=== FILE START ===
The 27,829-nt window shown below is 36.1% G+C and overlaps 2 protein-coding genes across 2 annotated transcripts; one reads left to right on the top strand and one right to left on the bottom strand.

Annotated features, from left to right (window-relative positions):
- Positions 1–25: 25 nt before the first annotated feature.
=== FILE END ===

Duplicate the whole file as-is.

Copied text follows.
The 27,829-nt window shown below is 36.1% G+C and overlaps 2 protein-coding genes across 2 annotated transcripts; one reads left to right on the top strand and one right to left on the bottom strand.

Annotated features, from left to right (window-relative positions):
- Positions 1–25: 25 nt before the first annotated feature.